Crews were also battling a brush fire that prompted evacuations and closed Interstate 210 in the Sylmar neighborhood of the San Fernando Valley in Los Angeles. Several vehicles burned in a nearby industrial complex. Another blaze threatened a neighborhood in the Newbury Park area of Ventura County, west of Los Angeles.
Fire officials were investigating what caused the trash in the truck to catch fire in Calimesa.
Linda Klosek, 70, and her daughter Stacey Holloway, 43, had gone grocery shopping and were on their way back home to Villa Calimesa when they saw their neighbors evacuating.
‘You couldn’t even see anything, the smoke was so thick,’ said Linda.
ANF Texas Canyon Station Firefighters battle the flames of the Saddlebridge Fire in Sylmar, California on Thursday, above and below
According to reports the fire is progressing quickly due to the strong winds, prompting an evacuation of the nearby inhabitants
‘When you’re watching it, it’s like someone else’s home,’ Stacey said. They returned $60 worth of groceries to the store because now ‘there’s no place to put it’
From the evacuation center they watched on TV as flames destroyed their home.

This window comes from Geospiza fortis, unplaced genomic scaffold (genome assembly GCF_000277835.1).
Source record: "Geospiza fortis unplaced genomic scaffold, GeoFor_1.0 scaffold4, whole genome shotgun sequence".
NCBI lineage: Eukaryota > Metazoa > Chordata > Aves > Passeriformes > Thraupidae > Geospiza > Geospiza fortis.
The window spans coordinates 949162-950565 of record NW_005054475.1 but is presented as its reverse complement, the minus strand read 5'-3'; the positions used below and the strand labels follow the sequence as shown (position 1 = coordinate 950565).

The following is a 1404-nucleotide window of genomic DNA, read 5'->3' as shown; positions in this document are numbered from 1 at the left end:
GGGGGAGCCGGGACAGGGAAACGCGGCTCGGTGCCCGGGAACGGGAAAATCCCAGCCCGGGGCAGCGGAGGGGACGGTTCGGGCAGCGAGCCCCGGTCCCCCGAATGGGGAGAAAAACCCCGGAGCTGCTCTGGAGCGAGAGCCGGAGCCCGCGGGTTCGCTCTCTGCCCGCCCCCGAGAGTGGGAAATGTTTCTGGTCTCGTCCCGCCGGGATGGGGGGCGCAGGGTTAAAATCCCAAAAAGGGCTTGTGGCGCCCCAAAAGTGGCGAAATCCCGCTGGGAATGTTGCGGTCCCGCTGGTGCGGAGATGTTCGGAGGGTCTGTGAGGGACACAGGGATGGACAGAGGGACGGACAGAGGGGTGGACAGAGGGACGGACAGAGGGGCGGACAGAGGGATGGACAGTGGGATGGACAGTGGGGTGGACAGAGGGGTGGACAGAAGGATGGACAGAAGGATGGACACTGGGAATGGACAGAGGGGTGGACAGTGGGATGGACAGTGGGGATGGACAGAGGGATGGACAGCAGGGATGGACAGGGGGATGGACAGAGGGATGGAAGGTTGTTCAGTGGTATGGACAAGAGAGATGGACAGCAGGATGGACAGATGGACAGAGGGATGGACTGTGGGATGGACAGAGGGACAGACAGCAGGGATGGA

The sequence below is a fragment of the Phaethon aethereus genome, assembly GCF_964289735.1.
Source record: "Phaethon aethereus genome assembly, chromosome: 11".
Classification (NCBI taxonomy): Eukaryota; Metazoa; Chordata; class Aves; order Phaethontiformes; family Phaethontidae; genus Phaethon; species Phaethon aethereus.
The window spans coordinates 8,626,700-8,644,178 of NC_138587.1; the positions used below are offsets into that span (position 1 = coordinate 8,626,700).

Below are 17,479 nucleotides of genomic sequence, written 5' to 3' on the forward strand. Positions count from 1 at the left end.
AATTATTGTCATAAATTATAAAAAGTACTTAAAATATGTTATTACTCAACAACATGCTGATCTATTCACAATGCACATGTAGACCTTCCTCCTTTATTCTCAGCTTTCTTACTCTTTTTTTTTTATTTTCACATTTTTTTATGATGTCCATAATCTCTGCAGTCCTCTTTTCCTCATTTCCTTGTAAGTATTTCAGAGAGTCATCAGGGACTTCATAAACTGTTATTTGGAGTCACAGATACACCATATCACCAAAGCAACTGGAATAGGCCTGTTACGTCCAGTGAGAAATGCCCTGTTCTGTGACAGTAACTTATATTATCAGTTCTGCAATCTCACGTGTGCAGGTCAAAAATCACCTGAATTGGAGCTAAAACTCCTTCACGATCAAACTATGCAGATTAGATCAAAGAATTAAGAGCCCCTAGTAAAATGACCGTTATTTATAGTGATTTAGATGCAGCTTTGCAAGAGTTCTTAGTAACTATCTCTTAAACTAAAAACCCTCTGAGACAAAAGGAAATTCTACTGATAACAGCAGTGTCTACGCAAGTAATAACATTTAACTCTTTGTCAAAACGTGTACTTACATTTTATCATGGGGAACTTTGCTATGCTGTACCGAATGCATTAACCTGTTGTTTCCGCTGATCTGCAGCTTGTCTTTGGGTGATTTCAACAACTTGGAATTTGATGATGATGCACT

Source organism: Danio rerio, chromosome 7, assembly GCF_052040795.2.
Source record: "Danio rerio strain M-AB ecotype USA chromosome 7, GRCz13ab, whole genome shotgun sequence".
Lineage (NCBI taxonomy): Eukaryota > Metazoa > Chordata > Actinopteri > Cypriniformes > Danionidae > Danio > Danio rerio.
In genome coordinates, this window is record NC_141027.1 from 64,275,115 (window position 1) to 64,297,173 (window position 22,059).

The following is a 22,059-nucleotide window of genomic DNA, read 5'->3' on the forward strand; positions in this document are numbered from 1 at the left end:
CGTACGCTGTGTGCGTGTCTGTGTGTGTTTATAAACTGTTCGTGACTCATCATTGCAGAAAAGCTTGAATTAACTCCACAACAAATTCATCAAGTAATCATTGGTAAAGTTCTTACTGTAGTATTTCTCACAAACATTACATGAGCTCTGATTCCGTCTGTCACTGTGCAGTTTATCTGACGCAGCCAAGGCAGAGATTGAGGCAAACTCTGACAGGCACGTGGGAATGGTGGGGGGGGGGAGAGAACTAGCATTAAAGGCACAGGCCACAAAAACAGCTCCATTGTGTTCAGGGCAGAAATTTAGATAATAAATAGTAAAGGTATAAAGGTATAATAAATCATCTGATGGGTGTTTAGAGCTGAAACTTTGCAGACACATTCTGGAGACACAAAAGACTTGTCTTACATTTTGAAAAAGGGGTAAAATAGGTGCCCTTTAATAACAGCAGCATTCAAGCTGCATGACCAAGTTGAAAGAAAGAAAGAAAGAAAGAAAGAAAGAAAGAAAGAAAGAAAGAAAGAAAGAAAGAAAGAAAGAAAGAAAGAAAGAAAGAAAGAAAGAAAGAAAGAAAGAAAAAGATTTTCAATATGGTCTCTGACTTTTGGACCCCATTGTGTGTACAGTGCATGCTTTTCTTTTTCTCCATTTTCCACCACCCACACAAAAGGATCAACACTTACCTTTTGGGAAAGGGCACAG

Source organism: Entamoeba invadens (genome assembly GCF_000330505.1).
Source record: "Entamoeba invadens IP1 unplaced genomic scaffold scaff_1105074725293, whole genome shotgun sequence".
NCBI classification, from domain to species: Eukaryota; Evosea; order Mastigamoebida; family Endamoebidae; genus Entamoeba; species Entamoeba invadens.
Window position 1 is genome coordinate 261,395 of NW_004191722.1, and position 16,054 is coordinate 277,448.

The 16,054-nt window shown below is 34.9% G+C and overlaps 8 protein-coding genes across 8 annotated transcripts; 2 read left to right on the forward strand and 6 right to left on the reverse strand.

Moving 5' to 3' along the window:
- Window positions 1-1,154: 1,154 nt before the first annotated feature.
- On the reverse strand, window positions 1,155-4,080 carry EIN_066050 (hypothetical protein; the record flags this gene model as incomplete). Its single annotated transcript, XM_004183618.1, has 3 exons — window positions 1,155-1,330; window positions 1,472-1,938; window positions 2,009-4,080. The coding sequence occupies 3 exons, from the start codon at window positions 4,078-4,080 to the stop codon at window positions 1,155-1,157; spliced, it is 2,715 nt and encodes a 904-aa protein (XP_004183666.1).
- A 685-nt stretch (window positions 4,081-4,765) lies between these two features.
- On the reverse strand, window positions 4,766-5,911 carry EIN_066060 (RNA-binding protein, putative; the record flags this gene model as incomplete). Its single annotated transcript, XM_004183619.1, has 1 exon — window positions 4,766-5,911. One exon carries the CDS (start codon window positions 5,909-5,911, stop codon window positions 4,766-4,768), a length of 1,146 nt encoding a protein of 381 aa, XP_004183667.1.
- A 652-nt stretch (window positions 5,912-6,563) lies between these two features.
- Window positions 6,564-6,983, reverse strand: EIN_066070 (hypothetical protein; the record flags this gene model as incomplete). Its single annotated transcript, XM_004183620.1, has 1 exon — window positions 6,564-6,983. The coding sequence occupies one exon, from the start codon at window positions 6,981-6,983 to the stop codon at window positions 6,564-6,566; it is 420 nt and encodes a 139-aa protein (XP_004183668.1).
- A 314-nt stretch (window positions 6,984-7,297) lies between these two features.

‘When you’re watching it, it’s like someone else’s home,’ Stacey said. They returned $60 worth of groceries to the store because now ‘there’s no place to put it.’
The blaze, dubbed the Sandalwood Fire, was 10% percent contained Thursday night. It was one of several that broke out amid high winds and dry conditions that prompted California utilities to preemptively cut power to more than 2 million people in high-danger areas to guard against power lines sparking fires. The area that includes the mobile home park still had its power when the fire occurred.
To the west of Calimesa, firefighters contained a blaze that damaged two homes near Fontana. It was not immediately clear whether the power outage included the location where the fire broke out.
An ANF Texas Canyon Station Firefighter shields his face with his arm as he looks at the flames of the Saddlebridge Fire in Sylmar, California
A helicopter drops water on a bushfire in the Santa Monica Mountains in Newbury Park, California
ANF Texas Canyon Station Firefighters battle the flames of the Saddlebridge Fire in Sylmar
In Northern California, a brush fire sparked Thursday morning in the San Bruno Mountains south of San Francisco, prompting voluntary evacuations. No homes burned and firefighters made quick progress.
Hot, dry winds sweeping into Southern California raised concerns that the region’s largest utility could widen power shutoffs Friday to prevent its equipment from sparking wildfires.
Southern California Edison turned off electricity to about 20,000 people in Los Angeles, Ventura, San Bernardino and Kern counties but warned that thousands more could lose service as Santa Ana winds gained strength.
Winds gusted dangerously as forecast before calming in Northern California, where Pacific Gas & Electric faced hostility and second-guessing over its widespread shutoffs.
A helicopter drops water near power lines and electrical towers while working at a fire on San Bruno Mountain near Brisbane, California on Thursday